The pigeon pea has been grown by humans for more than 3,000 years and in some parts of the world it is an important source of protein. In the U.S. it has grown a bit out of favor among consumers and gardeners but it still has its uses, both as food as well as green manure or other cover crop uses.
Pigeon pea is scientifically known as Cajanus cajan and is, as the common name suggests, in the pea family or Fabaceae. It goes by various other names around the world, the more common English names being tropical green pea, no-eye pea, and Congo pea. In India, the split form of the pea is call toor dal and is a popular component of many recipes, most specifically lentil soup (dal).
Pigeon pea was first cultivated and is most likely native to southern India. From there it travelled to East and West Africa and from there to Europe and the Americas (via the slave trade). Now it is grown throughout the tropical regions of the world and has been incorporated into many traditional dishes.
In Hawaii, the pigeon pea has sometimes escaped from cultivation and has become sparingly naturalized. Although it survives on its own in Hawaii, it is not a particularly invasive species and tends to be found in already altered ecosystems. It has been around long enough to have a Hawaiian name (though it is not a Hawaiian native) and is known as pī nūnū or pī Pokoliko. “Pī nūnū” is a literal translation of “pigeon pea” and “pī Pokoliko” is a literal translation of “Puerto Rican pea.”
Pigeon peas and rice is a traditional Puerto Rican dish and most likely the origin of the Hawaiian name for the plant. It is interesting to note, though, that the pigeon pea has been in Hawaii since at least 1864, 36 years before the first Puerto Ricans were brought to Hawaii to work on the sugar plantations. Who actually brought the pigeon pea to Hawaii is not documented.
According to the Manual of the Flowering Plants of Hawai`i (published in 1990 by University of Hawaii Press and Bishop Museum Press) the pigeon pea may be found “apparently naturalized in open disturbed areas such as roadsides, pastures, and cane fields” from about 80 to 2000 foot elevations. It can be found on all the main islands in Hawaii.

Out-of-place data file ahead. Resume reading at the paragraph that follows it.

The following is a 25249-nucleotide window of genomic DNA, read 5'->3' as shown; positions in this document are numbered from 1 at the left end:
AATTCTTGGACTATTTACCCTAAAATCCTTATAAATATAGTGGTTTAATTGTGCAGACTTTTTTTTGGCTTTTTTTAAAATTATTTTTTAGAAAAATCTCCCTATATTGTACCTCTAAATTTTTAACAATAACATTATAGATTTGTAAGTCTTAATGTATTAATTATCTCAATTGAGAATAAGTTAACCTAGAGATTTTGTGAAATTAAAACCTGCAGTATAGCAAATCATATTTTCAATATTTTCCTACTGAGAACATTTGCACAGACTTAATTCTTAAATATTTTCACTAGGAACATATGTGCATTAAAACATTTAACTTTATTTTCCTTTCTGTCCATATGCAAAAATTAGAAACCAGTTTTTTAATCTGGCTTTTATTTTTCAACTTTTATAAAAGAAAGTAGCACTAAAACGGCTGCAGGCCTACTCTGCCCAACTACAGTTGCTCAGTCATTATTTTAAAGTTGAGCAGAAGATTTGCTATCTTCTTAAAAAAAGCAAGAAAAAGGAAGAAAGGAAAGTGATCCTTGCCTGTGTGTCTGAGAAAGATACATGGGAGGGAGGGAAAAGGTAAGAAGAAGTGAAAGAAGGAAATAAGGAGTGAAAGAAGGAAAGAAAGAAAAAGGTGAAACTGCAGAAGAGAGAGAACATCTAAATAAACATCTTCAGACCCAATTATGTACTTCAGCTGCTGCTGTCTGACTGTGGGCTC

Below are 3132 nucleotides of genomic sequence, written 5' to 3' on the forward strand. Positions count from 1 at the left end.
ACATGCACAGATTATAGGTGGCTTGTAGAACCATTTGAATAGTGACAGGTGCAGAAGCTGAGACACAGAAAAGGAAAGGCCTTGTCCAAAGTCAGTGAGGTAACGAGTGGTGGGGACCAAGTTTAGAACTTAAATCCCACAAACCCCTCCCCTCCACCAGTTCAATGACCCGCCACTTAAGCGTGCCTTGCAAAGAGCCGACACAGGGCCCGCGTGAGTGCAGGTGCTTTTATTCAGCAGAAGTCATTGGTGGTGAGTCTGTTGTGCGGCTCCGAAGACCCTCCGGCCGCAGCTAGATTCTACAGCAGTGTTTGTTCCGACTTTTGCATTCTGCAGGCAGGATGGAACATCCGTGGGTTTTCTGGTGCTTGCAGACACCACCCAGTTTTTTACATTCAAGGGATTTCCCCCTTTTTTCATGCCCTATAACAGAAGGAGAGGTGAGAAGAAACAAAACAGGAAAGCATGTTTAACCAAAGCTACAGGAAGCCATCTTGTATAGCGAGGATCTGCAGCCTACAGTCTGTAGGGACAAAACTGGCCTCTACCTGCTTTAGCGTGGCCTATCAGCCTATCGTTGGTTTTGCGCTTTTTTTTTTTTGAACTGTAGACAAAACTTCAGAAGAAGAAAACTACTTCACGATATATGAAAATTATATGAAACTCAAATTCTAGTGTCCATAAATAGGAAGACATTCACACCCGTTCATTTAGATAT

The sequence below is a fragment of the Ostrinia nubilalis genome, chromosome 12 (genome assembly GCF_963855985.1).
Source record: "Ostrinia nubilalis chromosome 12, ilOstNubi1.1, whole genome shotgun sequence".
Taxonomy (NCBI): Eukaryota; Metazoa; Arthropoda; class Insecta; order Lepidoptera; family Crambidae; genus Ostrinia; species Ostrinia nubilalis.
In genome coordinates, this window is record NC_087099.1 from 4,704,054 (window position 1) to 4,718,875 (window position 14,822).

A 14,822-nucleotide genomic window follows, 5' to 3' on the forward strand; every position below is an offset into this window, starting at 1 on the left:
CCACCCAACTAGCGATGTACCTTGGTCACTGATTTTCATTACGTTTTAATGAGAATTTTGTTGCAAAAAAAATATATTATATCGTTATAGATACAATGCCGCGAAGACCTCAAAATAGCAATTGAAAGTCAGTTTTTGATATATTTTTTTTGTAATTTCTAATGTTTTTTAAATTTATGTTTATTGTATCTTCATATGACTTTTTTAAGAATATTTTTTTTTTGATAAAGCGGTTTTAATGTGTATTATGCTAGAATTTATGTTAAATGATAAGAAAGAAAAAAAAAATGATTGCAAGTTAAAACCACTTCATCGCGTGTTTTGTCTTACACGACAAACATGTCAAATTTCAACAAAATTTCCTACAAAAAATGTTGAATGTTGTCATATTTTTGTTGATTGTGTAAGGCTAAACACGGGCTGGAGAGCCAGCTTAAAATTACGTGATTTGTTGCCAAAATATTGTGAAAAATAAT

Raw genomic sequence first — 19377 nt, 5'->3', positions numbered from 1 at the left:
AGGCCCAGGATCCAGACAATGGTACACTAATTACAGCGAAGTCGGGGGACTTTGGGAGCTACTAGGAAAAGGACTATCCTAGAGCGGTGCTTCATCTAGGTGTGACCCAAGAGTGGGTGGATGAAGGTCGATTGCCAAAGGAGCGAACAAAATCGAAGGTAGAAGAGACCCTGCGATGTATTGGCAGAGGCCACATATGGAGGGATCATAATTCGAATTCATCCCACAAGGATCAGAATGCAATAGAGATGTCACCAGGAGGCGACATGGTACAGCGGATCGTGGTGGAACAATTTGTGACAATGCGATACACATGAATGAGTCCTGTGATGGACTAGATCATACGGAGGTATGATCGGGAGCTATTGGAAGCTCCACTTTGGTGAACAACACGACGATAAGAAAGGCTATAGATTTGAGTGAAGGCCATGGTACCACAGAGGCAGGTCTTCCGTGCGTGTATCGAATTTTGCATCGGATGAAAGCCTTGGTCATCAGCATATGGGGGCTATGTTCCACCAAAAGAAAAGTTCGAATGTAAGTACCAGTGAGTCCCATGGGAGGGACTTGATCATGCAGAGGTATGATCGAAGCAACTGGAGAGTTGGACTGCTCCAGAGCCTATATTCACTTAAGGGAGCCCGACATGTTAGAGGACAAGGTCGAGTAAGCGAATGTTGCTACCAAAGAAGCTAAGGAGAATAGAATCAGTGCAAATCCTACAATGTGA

Pigeon peas come in a variety of forms. There are annual varieties and short-lived perennial types. In Hawaii we have the perennial types but there are probably seed companies can that can sell you the annual varieties. The perennial ones can be short shrubs averaging 3 or 4 feet tall or taller shrubs, up to about 12 feet tall, when flowering.
Pigeon peas are easy to grow from seeds, though it may take a little while for the plants to take off. The seed germinate in one or two weeks from planting and may stay only a foot or two tall with one main stem for the first month or two. Once they get themselves established, though, they start growing quickly and within three to five months they are full and bushy. I tend to trim mine to keep them under control and use the trimmings in my compost or as nitrogen-rich mulch. This may slow down the flowering process but the clippings are well worth the wait and the bushier plants end up having more flowers – and seeds.
As a legume the pigeon pea is a nitrogen fixing plant. That means they have associated bacteria that take nitrogen from the air (N2) and change its form into one that is available for plants (NH4). Most parts of the plants are fairly high in nitrogen and as they decompose, add nitrogen to the soil (or compost) making it available to other plants. Nitrogen is also left in the soil by the decomposing roots, enriching the soils for other plants. This is what makes pigeon peas one of the recommended “green manures” used to enrich soils.
Even if it isn’t used as a green manure (worked into the soil before allowing to flower) but is grown as a crop, it is good to follow a pigeon pea crop with plants that need richer soils, such as corn or squashes. The bushy types can be trimmed and the main stems left behind to allow vine crops to grow on them. Or the whole plant can be trimmed to the ground (not disturbing the soil too much to allow the roots to decompose) and grain-type crops or greens can be grown, to use the released nitrogen.
As a legume, the pigeon pea has a typical pea-like flower. Those grown in Hawaii have yellow flowers with darker veins. They are attractive to honeybees, leafcutter bees and carpenter bees, as well as other pollinators, and relatively quickly followed by green seedpods. The seedpods are 1½ to 2½ inches long and about ¼-inch wide with three to nine seeds in them. The seeds are a little less than ¼- to a little more than ⅓-inch in diameter and slightly flattened balls. The range in color from light tan to nearly black.
The seeds can be eaten green or dried. In some parts of the world the pods themselves are eaten. Boiled green, nearly-mature seeds pods can be eaten like edamame or the green seeds removed and quickly parboiled and eaten like green peas or added to soups and stews. The dried seeds can be used any way dried beans are used. Pigeon peas and rice is particularly flavor-full and provide a complete protein for those trying to reduce or eliminate meat products from their diet. Pigeon peas are an important part of a vegetarian diet in parts of India.
So even though most Western gardeners and farmers have relegated the pigeon pea to green manure or animal food status, give this old staple a try. It is easy to grow, leaves garden soil in better shape than before it was planted, and adds some flavor to many dishes.